Little v. Social Security Administration

Filing 19

MEMORANDUM OPINION: IT IS HEREBY ORDERED, ADJUDGED, AND DECREED that the decision of the Commissioner of Social Security is REVERSED AND REMANDED for further proceedings consistent with this Memorandum Opinion, pursuant to the fourth sentence of 42 U.S.C. § 405(g). Signed by Magistrate Judge Shirley P. Mensah on 3/11/2013. (RAK)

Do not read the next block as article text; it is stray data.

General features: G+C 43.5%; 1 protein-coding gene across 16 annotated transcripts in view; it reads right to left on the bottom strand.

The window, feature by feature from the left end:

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UNITED STATES DISTRICT COURT EASTERN DISTRICT OF MISSOURI EASTERN DIVISION DARRNELL LITTLE, Plaintiff. vs. MICHAEL J. ASTRUE, Commissioner of Social Security, Defendant. ) ) ) ) ) ) ) ) ) ) No. 4:11-CV-1895-SPM MEMORANDUM OPINION This is an action brought pursuant to 42 U.S.C. § 405(g) for judicial review of the final decision of Defendant Michael J. Astrue, Commissioner of the Social Security Administration, denying Plaintiff Darrnell Little’s application for Supplemental Security Income (SSI) under Title XVI of the Social Security Act (the “Act”). The parties have consented to the jurisdiction of the undersigned United States Magistrate Judge pursuant to 28 U.S.C. § 636(c). (Doc. 18). For the reasons stated below, the court reverses the decision of the Commissioner and remands for further proceedings consistent with this Memorandum Opinion. FACTUAL BACKGROUND1 Plaintiff is a 28-year-old man alleging disability due to paranoid schizophrenia and depression. Plaintiff was first diagnosed with schizophrenia in late 2007, at the age of 23. Although Plaintiff was first diagnosed at 23, the record reflects that he had a history of paranoia dating back to age 16. At that time, Plaintiff brought a knife to school to defend himself because he thought other kids were after him. In June 2004, when he was 19, Plaintiff sought treatment 1 The following is not intended to be an exhaustive recitation of all of the evidence contained in the administrative record. Rather, it is a summary of the evidence relevant to the issues raised in the appeal. 1 with the Metropolitan St. Louis Psychiatric Center (“MPC”) for anxiety and depression. The records from that visit suggest that Plaintiff’s symptoms at the time were triggered by situational stressors, including among other things his inability to financially care for his two-year-old daughter. Plaintiff’s Initial Diagnoses and Treatment (2007-2008) Three years after his initial visit to MPC, on November 21, 2007, Plaintiff’s mother took him back to the MPC. According to the screening/admission notes, his mother indicated that he had been “bathing excessively and wearing a mask over his mouth”; had been crying and laughing out loud for no reason; was very paranoid; believed he could read people’s minds; and had called the police because he believed he was being monitored. It was noted that his pathology was steadily progressing. (Tr. 346-348). Plaintiff stated he did not know why his mother had brought him in but admitted to being obsessed with having germs on him and to having crying spells. He acknowledged his belief that people are listening in on what he is saying. He denied any psychosis but stated that it was hard for him to concentrate because “there are too many people around.” (Tr. 348). The MPC determined Plaintiff would benefit from admission and transferred him to Barnes-Jewish Hospital because the MPC hospital was on diversion at the time. Treatment notes from Barnes-Jewish Hospital largely corroborate the initial intake notes from MPC: [Plaintiff] ha[d] been talking with himself and [Mom] found him recently home in the bathtub in the dark. [Plaintiff] report[ed] that he had read a story on the internet stating that sitting in the bathtub in the dark provides a different experience. [Mom] [thought] that [Plaintiff] ha[d] been carrying a knife for the last several weeks… [Plaintiff] has no friends. He ha[d] recently lost three jobs because of his paranoia. He state[d] that he can read people’s minds but he doesn’t want to because it causes him to be emotionally hurt. He often stares, 2 uses little speech. He has lost interest in friends and activities, and this has worsened over the last three months. (Tr. 225). Plaintiff was hospitalized from November 21-30, 2007. Treatment notes from his hospitalization revealed that toxicology was negative for all drugs. At the time he was admitted, mental status examination revealed some psychomotor depression, reduction in spontaneous speech, and somewhat disorganized speech when asked about persecutory delusions. Content of thought was positive for persecutory delusions. Plaintiff did not report visual hallucination; however, it was unclear to the psychiatrist whether Plaintiff has visual hallucinations when he sees someone looking into his window. Plaintiff’s insight was noted to be poor because “he does not understand that he has schizophrenia.” In the “Assessment and Treatment Plan” the attending psychiatrist found “[h]e has significant loss of function and is unable to maintain a job or have friends, given his current symptoms.” (Tr. 226-27). In the discharge summary, the attending psychiatrist wrote: The patent did well during the course of admission on 15300 until the afternoon of 11/23/07, when the patent became increasingly agitated. He had started to pace the hallway, holding his head and attempted elopement from the 15300 service. He had called home and hung up on his mother multiple times, stated that no one was home. He would not speak to his physician or other nursing staff. Because of his increased risk of elopement and danger to self and others he had to be transferred back to the 15500 for further management. . . . Throughout the course of admission, the patient had poor insight into his disease. He felt that his medications were at times for his stomach, or smoking, or his body pain. . . . . He was transferred back to the 15300 after becoming more compliant with this medications and noting increased sense of well being. He did well during the course of the remainder of his admission on 15300 without any new events. (Tr. 221). 3 During his hospital stay, Plaintiff’s psychiatric condition eventually improved once hospital staff convinced him to take medication. By discharge, he told doctors he thought his medications were “doing a good job.” Discharge diagnoses were: schizophrenia, paranoid type; back pain; and exotropia of the left eye. At the time he was discharged, Plaintiff was referred to the Independence Center2 and Midwest Psychiatry. (Tr. 221-22). Plaintiff began regular treatment with Midwest Psychiatry and Dr. Dan Mamah on December 14, 2007. Between December 2007 and July 10, 2008, Plaintiff saw either Dr. Mamah or Nurse Practitioner Laura Romer at Midwest Psychiatry eight times. During his initial intake, Plaintiff told Nurse Romer he thought his symptoms were related to his use of marijuana; as such, she found his insight and judgment to be “somewhat limited” and assessed a Global Assessment of Functioning (GAF) score of about 55.3 Nurse Romer urged Plaintiff to stay on his medications for the next 6-18 months and to abstain from marijuana use. Plaintiff agreed to do so even though he said he was “not sure this is all going to work.” (Tr. 238-239). In his initial visit with Dr. Mamah, Dr. Mamah found Plaintiff to be well dressed and groomed with regular speech and logical and sequential thought content. However, he found Plaintiff’s affect to be flat/tearful and rated his mood as a 6/10. Plaintiff denied auditory and visual hallucinations, but Dr. Mamah indicated Plaintiff’s insight/judgment was “poor” and 2 Independence Center is a community center that provides programs and services that assist adults in the St. Louis metropolitan area with serious and persistent mental illnesses to live and work in the community, independently. The Center’s services include outpatient psychiatric care, which operates under the name Midwest Psychiatry. 3 The Global Assessment of Functioning (GAF) scale is a psychological assessment tool wherein an examiner is to “[c]onsider psychological, social, and occupational functioning on a hypothetical continuum of mental health-illness”; it does “not include impairment in functioning due to physical (or environmental) limitations.” Diagnostic and Statistical Manual of Mental Disorders (DSM-IV), 32 (4th ed. 1994). A GAF of 51-60 is defined as moderate symptoms (e.g., flat affect and circumstantial speech, occasional panic attacks), or moderate difficulty in social, occupational, or school functioning (e.g., few friends, conflicts with peers or coworkers). Id. 4 assessed a GAF score of 55. He noted that Plaintiff has poor insight into his illness and that Plaintiff indicated his intent to stop his medication because he did not need it and it was too sedative. The doctor explained to Plaintiff the need for him to continue the medication and said he would adjust the dosage to help with the side effects. During their second visit, in late December, Dr. Mamah noted that Plaintiff was taking his medications, as suggested. He felt Plaintiff was doing better, although he still had auditory hallucinations at night. The doctor found Plaintiff’s mood was “better,” his affect “blunted,” and his insight/judgment “fair.” He increased Plaintiff’s GAF score to 60,4 noting that Plaintiff appeared to have improved insight and symptoms despite some psychosis and anxiety. (Tr. 234). Plaintiff continued to improve during the next visit in January 2008; he reported that he had no psychotic episodes and planned to take the GED. Dr. Mamah found Plaintiff to be well dressed and groomed, with a regular rate and rhythm of speech, logical and sequential content of thought but a blunted affect, and “okay” mood. The doctor indicated that Plaintiff “appears to be improving”; that his “insight has improved”; and that he appeared motivated. He assessed a GAF score of 655 and noted that he would try to simplify Plaintiff’s medication regime. (Tr. 233). During the next visit on February 14, 2008, Plaintiff told Nurse Romer he was mad about his medication because it made him feel “tired” “slowed down” and gave him the “jitters;” he wanted “off” the medications. He nevertheless reported that he was attending the Independence Center three times per week. During that visit, Nurse Romer noted that Plaintiff was well 4 See note 2, supra. A GAF score of 61-70 indicates “[s]ome mild symptoms (e.g., depressed mood and mild insomnia) OR some difficulty in social, occupational, or school functioning (e.g., occasional truancy, or theft within the household), but generally functioning pretty well, has some meaningful interpersonal relationships.” DSM-IV, at 32. 5 5 dressed and groomed and that his thought content was logical and sequential, but that Plaintiff’s speech was slurred. She found his affect “restricted” and lowered his GAF to 55. She recommended supportive therapy to improve coping with ongoing stressors, but Plaintiff’s response to that recommendation was “fair-poor.” (Tr. 232). Plaintiff saw Nurse Romer again on February 28, 2008. At that visit, he indicated that he felt less drowsy and slow and that his “speech sounds better.” He denied anxiousness and indicated he was attending the Center three times a week for GED class. He denied psychiatric symptoms, and that the nurse noted that he “claims to be taking his meds even though he doesn’t think he needs to.” Nurse Romer found Plaintiff to be well dressed and groomed, with regular rate and rhythm of speech and logical and sequential thought. She found his affect restricted and his mood okay. Regarding his insight, she noted his belief that he did not need the meds. His GAF score remained at 55. (Tr. 231). Plaintiff next saw Nurse Romer on April 16, 2008. She noted he had missed “multiple appointments” but that in the interim he had started temporary employment as a janitor. She noted Plaintiff was well dressed and groomed but was wearing multiple layers although it was 70 degrees outside. His affect was “restricted,” but his mood was stable and his insight and judgment were “fair.” His GAF remained at 55, and she continued him on the same medications. (Tr. 230). Plaintiff saw Dr. Mamah on June 10, 2008. He stated that he was doing well, without symptoms or psychosis. Dr. Mamah noted Plaintiff was well dressed and groomed, his speech was regular, and his thought content was logical and sequential. He found Plaintiff’s affect slightly blunted, but otherwise he was normal. Dr. Mamah noted he was “doing relatively well” and continued him on his medications. (Tr. 229). 6 Plaintiff’s last visit at Midwest Psychiatry was with Nurse Romer on July 10, 2008. At that visit, he indicated that he was working through Community Alternatives and studying for his GED test. He indicated that he was making great progress in this GED class. Nurse Romer found him to be well dressed and groomed, with regular speech and logical and sequential thought content. She found his mood “alright” and his insight/judgment “fair.” She found his affect restricted. She continued his GAF as 55 and indicated he needed to follow up with Dr. Mamah. However, it does not appear he ever followed up with the doctor. (Tr. 228). On December 27, 2007, Plaintiff started receiving services from Independence Center, including the above-referenced GED classes. On February 13, 2009, Independence Center placed Plaintiff on “Inactive Status” because he had stopped attending “despite several outreach efforts.” The Center noted “he is welcome to return and his goals remain in progress.” (Tr. 266). Plaintiff was eventually discharged from Independence Center on January 31, 2009. The Discharge Summary indicated that at the time, Plaintiff was “self-employed during [sic] computer repair out of his home.” The social worker who prepared the discharge summary noted that at “[t]he end of the summer of 2008, [Plaintiff] started repairing computers from his home. He is doing well with this enterprise.” The reason given for discharge was that “[Plaintiff] decided that he did not need community support service as he had met his goals. At the time of his discharge, he had not been taking his medications for about four months and did not notice a difference in the way he felt. Additionally, his father did not notice any change in [Plaintiff’s] behavior. [Plaintiff] related that he was doing fine with his self-employment and believed he could get his GED on his own.” (Tr. 263). 7 Plaintiff’s Treatment in 2010 About a year after being discharged from Independence Center, and more than a year after his last treatment with Midwest Psychiatry, on January 19, 2010, Plaintiff drove himself to the emergency room at Barnes Jewish Hospital, complaining that a bug had flown into his ear. He indicated that he may have washed it out and that he had also tried to remove it with tweezers. His physical examination was normal, and he was discharged home with instructions to follow up with BJC Behavioral Health South or BJC Hospital South. One month later, on February 16, 2010, Plaintiff drove himself to the emergency room at Barnes Jewish Hospital, reporting that he had schizophrenia and had not been taking his medications, but he left before being seen by a doctor (Tr. 270, 272, 276). As detailed below, Plaintiff filed an application for Supplemental Security Income (SSI) on March 11, 2010. After applying for benefits, Plaintiff continued to seek and receive treatment for his psychiatric symptoms. He saw Dr. Sanjeev Kamat at St. Louis Psychiatry Doctors Group three times between March 15, 2010 and April 30, 2010. At his first visit with Dr. Kamat, Plaintiff reported paranoia, he felt he “might know what other people are thinking about,” he obsessed about being contaminated with dirt, and he was compulsive about washing. Dr. Kamat observed that Plaintiff’s affect was restricted, that Plaintiff had flight of ideas and looseness of association and that Plaintiff was positive for paranoia, obsessions, and delusions. Dr. Kamat diagnosed chronic undifferentiated schizophrenia, major depressive disorder (MDD) and obsessive-compulsive disorder (OCD). (Tr. 283, 285-286). Plaintiff showed improvement over time after resuming his medication. Plaintiff also received treatment at BJC Healthcare on June 4, July 13, and September 14 of 2010. The initial intake report at BJC reflects that “[Plaintiff] is still adjusting to the idea that 8 he has a mental illness (schizophrenia) and whether or not he wants to take medications.” Plaintiff’s symptoms met the criteria for diagnosis of schizophrenia, paranoid type. The report also found Plaintiff has “difficulty avoiding or resolving self-destructive impulses” which “sometimes reduces his safety.” “He continually dismisses others warnings and demonstrates poor judgment about risk.” He has difficulty expressing his needs. His speech is disorganized and difficult to follow, often jumping from one topic or idea to another. (Tr. 358-359). The treatment notes from these visits to BJC in 2010 show that Plaintiff’s symptoms were exacerbated following a period of non-compliance but improved once Plaintiff resumed the medications.6 Medical Opinion Evidence After Plaintiff filed for benefits, State agency psychologist Ricardo Moreno, PsyD, completed a Psychiatric Review Technique Form (“PRTF”) dated April 23, 2010. In the PRTF, Dr. Moreno found Plaintiff had the medically determinable impairments of paranoid schizophrenia, MDD (major depression disorder), and OCD. Based on his review of Plaintiff’s medical records, Dr. Moreno found that, as a result of Plaintiff’s mental disorders, Plaintiff had moderate restriction of activities of daily living; moderate difficulties in maintaining social functioning; moderate difficulties in maintaining concentration, persistence or pace; and no repeated episodes of decompensation of extended duration. Dr. Moreno noted that the “[t]otality of the medical evidence shows that with meds he is able to focus on task, study and take care of 6 The court also reviewed and considered treatment notes and a Mental RFC Questionnaire dated July 26, 2011, from Afaf El-Mashhady, M.D., which Plaintiff submitted to the Appeals Council after the ALJ rendered his opinion. (Tr. 367-377). As the Commissioner points out, Dr. Mashhady’s records are not directly relevant to the issue raised in this appeal, but certain aspects of Dr. Mashhady’s records could be viewed as supporting a finding that Plaintiff is not disabled. However, consistent with findings of other clinicians, Dr. Mashhady determination that Plaintiff “could be stabilized” appeared to be contingent on his taking medication and participating in therapy. (Tr. 374). 9 his daughter. His third party reports that he reads almost every day. He can drive . . . goes out alone and uses public transportation; can make simple meals and HH chores. His report of symptoms is credible.” Dr. Moreno found Plaintiff is “capable of at least simple work such as his past work as a janitor.” (Tr. 288-99). Dr. Moreno also completed a Mental Residual Functional Capacity Assessment dated April 23, 2010, wherein he opined Plaintiff suffers from a number of moderate limitations in work-related abilities, including, among others, the ability to remember locations and work-like procedures; understand, remember and carry out detailed instructions; maintain attention and concentration for extended periods; perform activities within a schedule; maintain regular attendance and be punctual within customary tolerances; sustain an ordinary routine without special supervision; work in coordination with or proximity to others without being distracted by them; complete a normal workday and workweek without interruptions from psychologicallybased symptoms and to perform at a consistent pace without an unreasonable number and length of rest periods; interact appropriately with the general public; accept instructions and respond appropriately to criticism from supervisors; and get along with coworkers or peers without distracting them or exhibiting behavioral extremes. (Tr. 300-01). At the hearing before the ALJ, Vocational Expert Brenda Young testified that an individual with Plaintiff’s RFC, as defined by the ALJ, could perform Plaintiff’s past janitorial work. Ms. Young also testified that an individual with the number of moderate limitations identified by Dr. Moreno “would have difficulty maintaining employment,” particularly if those limitations were all operating at the same time. (Tr. 55-56, 58). 10 Plaintiff’s Education and Employment History Plaintiff dropped out of school in the tenth grade. Despite studying for his GED in 2008/2009, Plaintiff was ultimately unsuccessful in obtaining it. He last worked in September 2008, for a deli. He was fired, he claims, due to excessive talking. Before that, he held a variety of low paying jobs for brief intervals, including working as a janitor, working as an airline baggage handler, working in data entry (related to baggage handling), and assisting a disabled cousin with daily living activities. Plaintiff cited excessive tardiness as the primary reason he lost past jobs, but his chronic tardiness appears to be related to psychological symptoms: ALJ: How come you’re always so late? PLTF: . . . I think it’s some kind of psychological thing, because it’s been going on so long. (Tr. 37). ATTY: What are doing in the morning before a job that makes you tardy? PLTF: In think mainly – I don’t know. I do the normal things that anyone else would do. Brush my teeth, wash my face, brush my hair. Get my clothes on. Have breakfast. But for some reason, I can’t seem to synchronize myself with the time I’m supposed to be at work. It never works. I’ve tried. I’ve been yelled at. I’ve broken down in tears because my boss yelled at me so much about being late . . . ATTY: Does [Mom] complain about the amount of time that take use [sic] to shower, brush your— PLTF: Yes, she does, I’m always late . . . I—the only thing I can think of is I like to take my time. I brush the front and back of my teeth. I brush my tongue. I make sure I get every speck of dirt gone. I wash my face. . . ATTY: You told [MPC] or they believed that you were afraid of having too many germs. You were, they said, obsessed with having germs on you. Do you agree with that? PLTF: Yes. ATTY: Do you still have that problem? PLTF: Yes 11 ATTY: You think that’s why it takes you so long to get ready in the morning? PLTF: I think so, yes. (Tr. 41-43). PROCEDURAL HISTORY On March 11, 2010, Plaintiff filed an application for SSI, which was initially denied. On May 12, 2010, Plaintiff filed a timely Request for Hearing by Administrative Law Judge (ALJ), and on February 3, 2011, a hearing was held before the Honorable Bradley Hanan. The ALJ issued an unfavorable decision dated March 25, 2011. On April 18, 2011, Plaintiff filed a Request for Review of Hearing Decision/Order with Defendant agency’s Appeals Council and, as indicated above, submitted additional evidence from PsychCare Consultants and Dr. ElMashhady. After considering the additional evidence, the Appeals Council denied Plaintiff's Request for Review on September 16, 2011. Accordingly, Plaintiff has exhausted all administrative remedies, and the decision of the ALJ stands as the final decision of the Commissioner of the Social Security Administration. STANDARD FOR DETERMINING DISABILITY UNDER THE ACT The Social Security Act (the “Act”) defines as disabled a person who is “unable to engage in any substantial gainful activity by reason of any medically determinable physical or mental impairment which can be expected to result in death or which has lasted or can be expected to last for a continuous period of not less than twelve months.” 42 U.S.C. § 1382c(a)(3)(A); see also Hurd v. Astrue, 621 F.3d 734, 738 (8th Cir. 2010). The impairment must be “of such severity that [the claimant] is not only unable to do his previous work but cannot, considering his age, education, and work experience, engage in any other kind of substantial gainful work which exists in the national economy, regardless of whether such work 12 exists in the immediate area in which he lives, or whether a specific job vacancy exists for him, or whether he would be hired if he applied for work.” 42 U.S.C. § 1382c(a)(3)(B). A five-step regulatory framework is used to determine whether an individual claimant qualifies for disability benefits. 20 C.F.R.§ 416.920(a); see also McCoy v. Astrue, 648 F.3d 605, 611 (8th Cir. 2011) (discussing the five-step process). At Step One, the ALJ determines whether the claimant is currently engaging in “substantial gainful activity”; if so, then he is not disabled. 20 C.F.R. § 416.920(a)(4)(i); McCoy, 648 F.3d at 611. At Step Two, the ALJ determines whether the claimant has a severe impairment, which is “any impairment or combination of impairments which significantly limits [the claimant’s] physical or mental ability to do basic work activities”; if the claimant does not have a severe impairment, he is not disabled. 20 C.F.R. §§ 416.920(a)(4)(ii), 416.920(c); McCoy, 648 F.3d at 611. At Step Three, the ALJ evaluates whether the claimant’s impairment meets or equals one of the impairments listed in 20 C.F.R. Part 404, Subpart P, Appendix 1 (the “listings”). 20 C.F.R. § 416.920(a)(4)(iii). If the claimant has such an impairment, the Commissioner will find the claimant disabled; if not, the ALJ proceeds with the rest of the five-step process. 20 C.F.R. § 416.920(d); McCoy, 648 F.3d at 611. Prior to Step Four, the ALJ must assess the claimant’s “residual functional capacity” (“RFC”), which is “the most a claimant can do despite [his] limitations.” Moore v. Astrue, 572 F.3d 520, 523 (8th Cir. 2009) (citing 20 C.F.R. § 404.1545(a)(1)); see also 20 C.F.R. § 416.920(e). At Step Four, the ALJ determines whether the claimant can return to his past relevant work, by comparing the claimant’s RFC with the physical and mental demands of the claimant’s past relevant work. 20 C.F.R. §§ 416.920(a)(4)(iv), 416.920(f); McCoy, 648 F.3d at 611. If the claimant can perform his past relevant work, he is not disabled; if the claimant cannot, the analysis proceeds to the next step. Id. At Step Five, the ALJ considers the claimant’s 13 RFC, age, education, and work experience to determine whether the claimant can make an adjustment to other work in the national economy; if the claimant cannot make an adjustment to other work, the claimant will be found disabled. 20 C.F.R. § 416.920(a)(4)(v); McCoy, 648 F.3d at 611. Through Step Four, the burden remains with the claimant to prove that he is disabled. Moore, 572 F.3d at 523. At Step Five, the burden shifts to the Commissioner to establish that the claimant maintains the RFC to perform a significant number of jobs within the national economy. Id.; Brock v. Astrue, 674 F.3d 1062, 1064 (8th Cir. 2012). THE ALJ’S DECISION Applying the foregoing five-step analysis, the ALJ in this case determined at Step One that Plaintiff has not performed substantial gainful activity since the application date of March 11, 2010. At Step Two, the ALJ found Plaintiff’s severe impairment was schizophrenia. At Step Three, the ALJ found Plaintiff does not have an impairment or combination of impairments that meets or medically equals one of the listed impairments in 20 CFR Part 404, Subpart P, Appendix 1. Prior to Step Four, the ALJ found Plaintiff has the residual functional capacity (RFC) to perform a full range of work at all exertional levels, “but with the following non-exertional limitations: he can perform only simple, routine and repetitive tasks in a low stress job defined as having only occasional decision-making requirements and changes in work setting occurring. He is to have no interaction with the public, and only casual and infrequent contact with co-workers.” (Tr. 16-17). At Step Four, the ALJ found Plaintiff has no past relevant work because “the earnings were not at the substantial gainful activity level.” (Tr. 19). At Step Five, the ALJ found there are jobs that exist in significant numbers in the national economy that Plaintiff can perform. 14 Plaintiff argues the ALJ’s decision is not supported by substantial evidence, first, because the ALJ failed to properly consider whether Plaintiff’s “failure” to comply with prescribed treatment was justifiable as required under SSR 82-59. Plaintiff next contends the hearing decision failed to consider Plaintiff’s other medically determinable impairments, namely major depressive disorder (MDD) and obsessive-compulsive disorder (OCD), which were diagnosed by Dr. Kamat. Finally, Plaintiff argues that in determining Plaintiff’s RFC, the ALJ failed to properly consider the opinion evidence that was before him; namely, the opinions of Dr. Moreno, the state agency psychologist. DISCUSSION A. STANDARD FOR JUDICIAL REVIEW The court’s role in reviewing the Commissioner’s decision is to determine whether the decision “‘complies with the relevant legal requirements and is supported by substantial evidence in the record as a whole.’” Pate-Fires v. Astrue, 564 F.3d 935, 942 (8th Cir. 2009) (quoting Ford v. Astrue, 518 F.3d 979, 981 (8th Cir. 2008)). “Substantial evidence is ‘less than preponderance, but enough that a reasonable mind might accept it as adequate to support a conclusion.’” Renstrom v. Astrue, 680 F.3d 1057, 1063 (8th Cir. 2012) (quoting Moore v. Astrue, 572 F.3d 520, 522 (8th Cir. 2009)). In determining whether substantial evidence supports the Commissioner’s decision, the court considers both evidence that supports that decision and evidence that detracts from that decision. Id. However, the court “‘do[es] not reweigh the evidence presented to the ALJ, and [it] defer[s] to the ALJ’s determinations regarding the credibility of testimony, as long as those determinations are supported by good reasons and substantial evidence.’” Id. (quoting Gonzales v. Barnhart, 465 F.3d 890, 894 (8th Cir. 2006)). 15 “If, after reviewing the record, the court finds it is possible to draw two inconsistent positions from the evidence and one of those positions represents the ALJ’s findings, the court must affirm the ALJ’s decision.’” Partee v. Astrue, 638 F.3d 860, 863 (8th Cir. 2011) (quoting Goff v. Barnhart, 421 F.3d 785, 789 (8th Cir. 2005)). The court should disturb the administrative decision only if it falls outside the available “zone of choice” of conclusions that a reasonable fact finder could have reached. Hacker v. Barnhart, 459 F.3d 934, 936 (8th Cir. 2006). B. IN DETERMINING PLAINTIFF’S RFC, THE ALJ FAILED TO PROPERLY CONSIDER TREATMENT COMPLIANCE AS REQUIRED BY SOCIAL SECURITY RULING (SSR) 8259. Prior to Step Four of the disability analysis, the ALJ is required to determine Plaintiff’s residual functional capacity (RFC). The RFC is defined as what the Plaintiff can do, despite his limitations, and it includes an assessment of physical abilities and mental impairments. Moore v. Astrue, 572 F.3d 520, 523 (8th Cir. 2009) (citing 20 C.F.R. § 404.1545(a)(1)); Tucker v. Barnhart, 363 F.3d 781, 783 (8th Cir. 2004) (quoting McKinney v. Apfel, 228 F.3d 860, 863 (8th Cir. 2000)). As part of the RFC determination, the ALJ must evaluate Plaintiff’s credibility as required under Polaski v. Heckler, 739 F.2d 1320 (8th Cir. 1984). The ALJ is not required to discuss each of the Polaski factors in relation to Plaintiff, and he is entitled to discount Plaintiff’s complaints if they are inconsistent with the evidence as a whole. See Ford v. Astrue, 518 F.3d 979, 982 (8th Cir. 2008). The court “will defer to the ALJ’s credibility finding if the ALJ ‘explicitly discredits a claimant’s testimony and gives a good reason for doing so.’” Buckner v. Astrue, 646 F.3d 549, 558 (8th Cir. 2011) (quoting Wildman v. Astrue, 596 F.3d 959, 968 (8th Cir. 2010)). The ALJ in this case determined that Plaintiff had the RFC to perform a full range of work at all exertional levels, but was limited to only “simple, routine and repetitive tasks” in a 16 “low stress job” defined as having only “occasional decision-making requirements”’ “occasional changes in work setting”; “no interaction with the public; and only casual and infrequent contact with co-workers.” (Tr. 16-17). In assessing the severity of Plaintiff’s symptoms, the ALJ generally found that Plaintiff’s “medically determinable impairment could reasonably be expected to produce some of the alleged symptoms, but . . . the [Plaintiff’s] statements concerning the intensity, persistence and limiting effects of these symptoms are not entirely credible.” (Tr. 18). In further support of his RFC determination, the ALJ stated: Although reluctant to take medication, [Plaintiff] admitted that his symptoms diminished with use. His medicines were adjusted and changed periodically. He frequently stopped taking medicine at his own volition. In June 2010, he wanted his medications changed and reduced as much as possible. He again stopped taking his medicine in September. The claimant’s medical records show that he did not keep medical appointments. He stopped taking his medication, usually because he felt good and did not feel the need to take it any longer. It can be assumed that the treating physicians would not have prescribed medications if there were a physical or emotional impairment that would have precluded the claimant from following the advice given. ... There were a number of inconsistencies in the record, which do not enhance the claimant’s credibility. . . . The record includes no psychiatric treatment or counseling for more than a year [approximately July 2008 to February 2010]. The lack of such evidence is not consistent with the claimant’s allegations of disabling symptoms and impairments. The lack of medical records documenting treatment during such period seriously undermines his credibility regarding ongoing mental impairments imposing severe symptoms and limitations of function. It is significant that the claimant has not sought or received treatment for alleged symptoms. (Tr. 18-19) (emphasis added). Plaintiff contends the ALJ erroneously failed to consider Social Security Ruling (SSR) 82-59, which requires the ALJ to determine whether Plaintiff had “good reason” for his failure to follow a prescribed course of treatment. See Pl.’s Br. at 7. SSR 82-59 interprets the regulations pertaining to a failure to follow prescribed treatment. Such policy interpretations are intended to 17 be binding on the Social Security Administration and must be given deference by the courts. Newton v. Chater, 92 F.3d 688, 693 (8th Cir. 1996). For SSR 82-59 to apply, the claimant must first be found disabled without the prescribed treatment. Holley v. Massanari, 253 F.3d 1088, 1092 (8th Cir. 2001). Notwithstanding the Commissioner’s arguments to the contrary, I find that, as the record currently stands, the bulk of the evidence in this case supports a finding that Plaintiff is disabled without medication. For example, the record shows that Plaintiff’s symptoms of paranoia date back to the age of sixteen, when he was still in high school. By the ALJ’s own estimation, Plaintiff has never been able to maintain employment at the level of substantial gainful activity. Although the ALJ stated that Plaintiff’s inability to remain employed resulted from chronic tardiness, and not any psychological impairment, that statement is not supported by substantial evidence. Plaintiff’s unrefuted explanation for his chronic tardiness demonstrates that his chronic tardiness is tied to his psychological symptoms. In addition, when Plaintiff was first diagnosed with schizophrenia in 2007, the attending psychiatrist at Barnes-Jewish Hospital found that Plaintiff “has significant loss of function and is unable to maintain a job or have friends” because of his current symptoms. (Tr. 227). As the Commissioner points out, there is certainly evidence suggesting Plaintiff may have been able to function for some time without his medication. However, the evidence uniformly shows a return and/or exacerbation of symptoms when Plaintiff discontinued the prescribed course of treatment. As written, the ALJ’s opinion suggests that the ALJ similarly concluded that Plaintiff would be disabled absent medication. The ALJ wrote: The record shows that, while he is compliant with his medications, the claimant is functional to the degree indicated in the residual functional capacity . . . The episodes where he needed treatment were during periods when he was not 18 taking his medication, and, at times, using marijuana although he testified he had ceased using marijuana in 2006. He reportedly did well on medication. (Tr. 19) (emphasis added). Because there is substantial evidence in the record that Plaintiff would be disabled without medication, the ALJ erred by failing to consider and apply SSR 82-59. In assessing Plaintiff’s credibility, the ALJ “assumed that the treating physicians would not have prescribed medications if there were a physical or emotional impairment that would have precluded the [Plaintiff] from following the advice given.” (Tr. 18). The ALJ cited no authority or source for his assumption, and a review of the record reveals no such support. This assumption implies that the ALJ concluded Plaintiff’s medical non-compliance is attributable solely to his free will and, therefore, was not justifiable. However, as Plaintiff points out in his brief, there are multiple instances in the record where physicians treating Plaintiff found he did not possess the insight to know he needed treatment. See Pl.’s Br. at 8 (citing several examples in the administrative record). Because the ALJ predicated his assessment of Plaintiff’s credibility primarily on his assumption that Plaintiff’s non-compliance was solely the result of his free will, the ALJ’s credibility assessment is not supported by substantial evidence. The Eighth Circuit has recognized that psychological and emotional difficulties may deprive a claimant of the “rationality to decide whether to continue treatment or medication.” Pates-Fire v. Astrue, 564 F.3d 935, 945 (8th Cir. 2009) (quotation marks omitted). Moreover, the Eighth Circuit has recognized that “a mentally ill person’s noncompliance with psychiatric medications can be, and usually is, the result of [the] mental impairment [itself] and, therefore, neither willful nor without a justifiable excuse.” Id. (alterations and citations omitted). Accordingly, the ALJ must determine whether Plaintiff’s noncompliance is willful or a medically determinable symptom of his mental impairments. Id. Failure to make this critical 19 distinction, despite evidence in the record supporting involuntary noncompliance, requires remand. See id.; see also Sharp v. Bowen, 705 F. Supp. 1111, 1124 (W.D. Pa. 1989) (To determine whether a claimant with a mental impairment reasonably refused treatment, the ALJ should consider whether the plaintiff “justifiably refused in light of his psychological, social or other individual circumstances,” because “[a]n individual with a severe mental impairment quite likely lacks the capacity to be ‘reasonable.’”). Moreover, in cases involving plaintiffs with mental impairments, “‘justifiable cause’ must be given a more lenient, subjective definition.” Benedict v. Heckler, 593 F. Supp. 755, 761 (E.D.N.Y. 1984). As Plaintiff correctly points out in his brief, in the absence of any substantiating evidence that Plaintiff had the free will to comply with the prescribed course of treatment, the assumption made by the ALJ is tantamount to “playing doctor,” a practice expressly forbidden by the Eighth Circuit. See Pl.’s Br. at 9; Pates-Fire, 564 F.3d at 946-947. In sum, the ALJ’s failure to obtain medical evidence regarding the effect of Plaintiff’s mental impairments on his ability to remain compliant with his medication requires remand. On remand, the ALJ shall obtain, and consider, evidence to determine the cause of Plaintiff's noncompliance. Because I find that remand is necessary on the issue of Plaintiff’s non-compliance, it is not necessary to address Plaintiff’s remaining arguments at this time. CONCLUSION For all of the foregoing reasons, the court finds that this matter should be reversed and remanded to the Commissioner for further consideration consistent with this memorandum opinion. 20 Accordingly, IT IS HEREBY ORDERED, ADJUDGED, AND DECREED that the decision of the Commissioner of Social Security is REVERSED AND REMANDED for further proceedings consistent with this Memorandum Opinion, pursuant to the fourth sentence of 42 U.S.C. § 405(g). /s/Shirley Padmore Mensah SHIRLEY PADMORE MENSAH UNITED STATES MAGISTRATE JUDGE Dated this 11th day of March, 2013. 21